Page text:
2 of 3 people found the following review helpful
Kick. Punch. Rinse. Repeat.,
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This review is from: Forced to Fight [Blu-ray]  [US Import] (Blu-ray)
Gary Daniels returns to what he does best. With what feels like way too long in the wilderness, our favourite cockney kick-boxing bruiser is firing on all cylinders in this decent, low budget actioner that combines elements of 'Kickboxer' and 'Bloodsport' with a Saturday teatime episode of 'Family Ties'. Hey, it works. Go with it.
As always with a film of this type, our Gary plays Shane Slavin - a one-time legend in the brutal world of underground fighting who worked for movie rent-a-mob boss Peter Weller (on scene stealing form) has turned his life around. Now, taking things easy with his wife and son and no longer playing weekend warrior punching seven shades of (ahem) out of other less fortunate MMA types. But when his younger brother betrays Weller - bailing on a deal they made for him to take a dive in the ring, 'ol Gazza is forced back into the arena to pay his brother's debts and protect his family. Its the usual ''man's gotta do what a man's gotta do'' formula, but in this instance it sorta works.
Gazza, unfairly forgotten in the pantheon of 90s direct to video action stars who flocked to watch Van Dammage and Fat Dracula himself, Steven Seagal instead - may now find time to fully appreciate what he has to offer, in light of his minor role in ''The Expendables'' when he was cleverly called The Brit. Oh, the irony. Daniels may have been out of the game for too long now, but for his fans (me and a guy from Peckham) - its lucky us - as he's back on sterling form in ''Forced to Fight''. Granted, its the same old story you've seen countless times before and 'ol Gazza is never going to be mistaken for being in a Merchant Ivory film, but when it comes to punching folks in the face - Daniels delivers in spades. He's charismatic, much better at leading a film than he did back in the 90s and you want to follow his journey - you genuinely want him to win. Which is something I always find lacking in most modern actioners. Director Jonas Quastel does a good job balancing the family drama fallout with the bone crunching aspects of the script. Also, much kudos to Peter Weller, who steals every scene he is in and really enhances proceedings. What an actor of his calibre is doing in a direct to video actioner I do not know, but thankful I am.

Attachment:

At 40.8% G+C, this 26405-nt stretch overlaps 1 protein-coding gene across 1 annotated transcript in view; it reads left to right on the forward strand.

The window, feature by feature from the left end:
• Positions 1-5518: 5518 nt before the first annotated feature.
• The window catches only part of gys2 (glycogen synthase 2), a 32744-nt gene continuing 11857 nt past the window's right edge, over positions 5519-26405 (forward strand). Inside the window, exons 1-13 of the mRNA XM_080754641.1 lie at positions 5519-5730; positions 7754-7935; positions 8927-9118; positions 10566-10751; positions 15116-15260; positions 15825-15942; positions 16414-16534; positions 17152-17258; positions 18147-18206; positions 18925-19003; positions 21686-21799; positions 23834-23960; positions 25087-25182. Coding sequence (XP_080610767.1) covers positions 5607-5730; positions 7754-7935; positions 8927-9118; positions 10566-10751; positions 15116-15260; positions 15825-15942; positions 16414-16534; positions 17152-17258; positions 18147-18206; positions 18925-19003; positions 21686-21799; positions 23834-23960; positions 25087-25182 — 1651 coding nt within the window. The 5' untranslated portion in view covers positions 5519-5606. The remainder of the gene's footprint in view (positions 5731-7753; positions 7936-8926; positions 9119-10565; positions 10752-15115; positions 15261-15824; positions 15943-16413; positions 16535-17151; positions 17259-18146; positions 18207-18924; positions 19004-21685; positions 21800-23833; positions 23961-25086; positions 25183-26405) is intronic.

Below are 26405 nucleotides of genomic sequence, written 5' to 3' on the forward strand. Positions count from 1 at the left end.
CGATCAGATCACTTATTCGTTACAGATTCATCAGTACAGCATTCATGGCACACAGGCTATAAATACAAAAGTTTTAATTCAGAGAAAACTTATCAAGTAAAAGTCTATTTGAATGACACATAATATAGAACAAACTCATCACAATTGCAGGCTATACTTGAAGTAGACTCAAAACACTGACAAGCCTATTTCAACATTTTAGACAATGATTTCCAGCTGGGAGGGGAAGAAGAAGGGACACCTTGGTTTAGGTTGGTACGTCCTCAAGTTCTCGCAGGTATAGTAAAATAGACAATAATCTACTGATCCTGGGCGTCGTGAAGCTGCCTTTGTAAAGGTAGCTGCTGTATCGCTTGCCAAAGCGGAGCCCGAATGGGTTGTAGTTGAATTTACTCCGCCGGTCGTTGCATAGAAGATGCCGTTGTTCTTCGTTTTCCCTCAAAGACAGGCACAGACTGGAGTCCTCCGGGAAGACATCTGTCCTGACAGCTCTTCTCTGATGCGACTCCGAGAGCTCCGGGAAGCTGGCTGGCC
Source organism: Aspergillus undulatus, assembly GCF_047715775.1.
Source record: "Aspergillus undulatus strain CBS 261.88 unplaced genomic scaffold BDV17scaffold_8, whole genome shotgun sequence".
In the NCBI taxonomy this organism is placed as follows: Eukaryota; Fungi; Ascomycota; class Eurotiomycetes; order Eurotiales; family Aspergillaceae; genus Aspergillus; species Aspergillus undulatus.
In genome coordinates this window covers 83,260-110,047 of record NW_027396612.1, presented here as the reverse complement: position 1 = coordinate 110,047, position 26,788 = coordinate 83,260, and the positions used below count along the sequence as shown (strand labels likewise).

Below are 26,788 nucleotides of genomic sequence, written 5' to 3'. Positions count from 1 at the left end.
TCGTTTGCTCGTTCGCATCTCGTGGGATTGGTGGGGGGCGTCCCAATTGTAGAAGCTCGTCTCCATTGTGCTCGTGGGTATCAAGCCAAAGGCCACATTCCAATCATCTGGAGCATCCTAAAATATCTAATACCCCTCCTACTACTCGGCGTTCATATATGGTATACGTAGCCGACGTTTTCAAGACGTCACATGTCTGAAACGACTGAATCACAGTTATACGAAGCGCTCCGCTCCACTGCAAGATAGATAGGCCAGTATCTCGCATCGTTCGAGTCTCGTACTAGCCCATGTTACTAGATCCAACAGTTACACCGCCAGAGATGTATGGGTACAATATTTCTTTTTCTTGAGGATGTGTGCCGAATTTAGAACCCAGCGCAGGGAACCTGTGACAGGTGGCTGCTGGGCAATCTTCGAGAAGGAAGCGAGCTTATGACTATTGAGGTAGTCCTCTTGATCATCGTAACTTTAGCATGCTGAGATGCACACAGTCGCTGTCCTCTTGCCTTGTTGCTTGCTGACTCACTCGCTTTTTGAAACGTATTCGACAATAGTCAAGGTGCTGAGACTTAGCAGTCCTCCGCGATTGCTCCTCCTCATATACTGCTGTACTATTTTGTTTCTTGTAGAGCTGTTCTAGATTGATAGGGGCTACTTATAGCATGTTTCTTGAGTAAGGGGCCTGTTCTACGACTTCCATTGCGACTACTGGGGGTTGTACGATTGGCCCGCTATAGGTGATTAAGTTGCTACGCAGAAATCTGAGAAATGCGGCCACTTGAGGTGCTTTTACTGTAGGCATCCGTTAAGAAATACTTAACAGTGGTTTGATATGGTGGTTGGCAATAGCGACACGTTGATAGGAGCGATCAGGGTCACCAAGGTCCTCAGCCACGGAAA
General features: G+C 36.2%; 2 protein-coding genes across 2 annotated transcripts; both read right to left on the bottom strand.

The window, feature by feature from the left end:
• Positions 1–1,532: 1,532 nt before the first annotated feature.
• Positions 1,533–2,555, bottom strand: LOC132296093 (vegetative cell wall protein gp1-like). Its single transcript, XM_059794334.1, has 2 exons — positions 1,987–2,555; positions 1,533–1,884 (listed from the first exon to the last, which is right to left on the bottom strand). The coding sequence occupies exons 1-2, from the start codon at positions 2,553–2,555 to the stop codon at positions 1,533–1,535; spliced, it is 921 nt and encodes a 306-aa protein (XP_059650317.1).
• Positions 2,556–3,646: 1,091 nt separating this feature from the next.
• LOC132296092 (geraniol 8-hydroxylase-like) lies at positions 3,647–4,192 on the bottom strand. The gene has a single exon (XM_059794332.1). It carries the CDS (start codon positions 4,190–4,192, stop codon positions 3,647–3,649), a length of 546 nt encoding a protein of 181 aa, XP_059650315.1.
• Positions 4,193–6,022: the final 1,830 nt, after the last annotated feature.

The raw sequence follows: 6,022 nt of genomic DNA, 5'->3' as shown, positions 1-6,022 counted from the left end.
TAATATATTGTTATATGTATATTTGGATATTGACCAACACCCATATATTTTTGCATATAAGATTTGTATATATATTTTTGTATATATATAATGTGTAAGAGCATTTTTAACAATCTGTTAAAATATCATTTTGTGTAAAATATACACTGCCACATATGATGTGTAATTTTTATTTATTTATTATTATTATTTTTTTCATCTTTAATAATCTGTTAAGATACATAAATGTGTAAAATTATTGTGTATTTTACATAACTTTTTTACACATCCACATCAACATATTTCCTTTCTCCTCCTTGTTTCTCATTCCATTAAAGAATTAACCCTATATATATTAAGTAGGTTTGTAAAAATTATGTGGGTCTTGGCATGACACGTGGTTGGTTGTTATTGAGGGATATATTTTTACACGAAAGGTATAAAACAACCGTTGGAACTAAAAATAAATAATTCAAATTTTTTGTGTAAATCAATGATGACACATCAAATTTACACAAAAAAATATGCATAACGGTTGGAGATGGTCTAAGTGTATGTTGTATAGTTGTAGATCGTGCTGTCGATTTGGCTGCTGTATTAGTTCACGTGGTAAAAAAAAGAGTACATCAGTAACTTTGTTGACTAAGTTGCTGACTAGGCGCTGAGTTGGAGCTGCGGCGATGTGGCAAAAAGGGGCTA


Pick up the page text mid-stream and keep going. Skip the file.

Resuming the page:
Image Entertainment's region 1 disc is fine. Although, not a large budgeted film, the transfer is good with sharp imagery and pitch perfect sound. I haven't seen the blu ray transfer, but would assume that is sightly better based on this DVD. There is a short ''making of'' documentary included which is fairly standard. All in all, if you are into old school actioners much like those made in the late 80s/early 90s, then this one could be for you. Recommended.